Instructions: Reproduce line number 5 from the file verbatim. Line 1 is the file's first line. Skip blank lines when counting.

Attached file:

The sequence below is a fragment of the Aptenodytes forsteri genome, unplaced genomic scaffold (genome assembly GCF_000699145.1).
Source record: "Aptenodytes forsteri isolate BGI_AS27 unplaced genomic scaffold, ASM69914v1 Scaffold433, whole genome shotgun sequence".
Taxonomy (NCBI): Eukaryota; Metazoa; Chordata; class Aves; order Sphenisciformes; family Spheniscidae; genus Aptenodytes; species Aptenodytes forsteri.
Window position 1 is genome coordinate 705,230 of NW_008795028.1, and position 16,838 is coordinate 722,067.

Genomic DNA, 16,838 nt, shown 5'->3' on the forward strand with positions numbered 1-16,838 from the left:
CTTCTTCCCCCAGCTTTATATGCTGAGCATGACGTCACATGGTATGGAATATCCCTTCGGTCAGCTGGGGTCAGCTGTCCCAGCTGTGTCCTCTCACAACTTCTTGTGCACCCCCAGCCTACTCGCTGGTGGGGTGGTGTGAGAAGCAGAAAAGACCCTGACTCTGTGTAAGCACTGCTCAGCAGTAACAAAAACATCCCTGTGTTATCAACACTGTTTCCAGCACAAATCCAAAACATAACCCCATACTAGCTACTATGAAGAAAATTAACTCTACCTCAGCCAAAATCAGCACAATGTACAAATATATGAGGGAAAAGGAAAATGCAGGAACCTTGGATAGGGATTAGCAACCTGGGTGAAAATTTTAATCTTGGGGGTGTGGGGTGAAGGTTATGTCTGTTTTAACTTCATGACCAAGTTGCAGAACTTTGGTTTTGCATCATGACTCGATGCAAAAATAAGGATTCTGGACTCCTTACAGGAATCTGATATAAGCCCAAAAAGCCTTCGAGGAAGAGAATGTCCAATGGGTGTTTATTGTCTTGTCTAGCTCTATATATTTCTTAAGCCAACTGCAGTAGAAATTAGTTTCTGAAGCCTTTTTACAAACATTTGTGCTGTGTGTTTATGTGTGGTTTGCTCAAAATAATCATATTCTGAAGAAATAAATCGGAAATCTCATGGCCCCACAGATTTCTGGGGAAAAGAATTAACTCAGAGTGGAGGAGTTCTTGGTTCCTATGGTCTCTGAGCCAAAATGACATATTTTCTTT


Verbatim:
Genomic DNA, 16,838 nt, shown 5'->3' on the forward strand with positions numbered 1-16,838 from the left: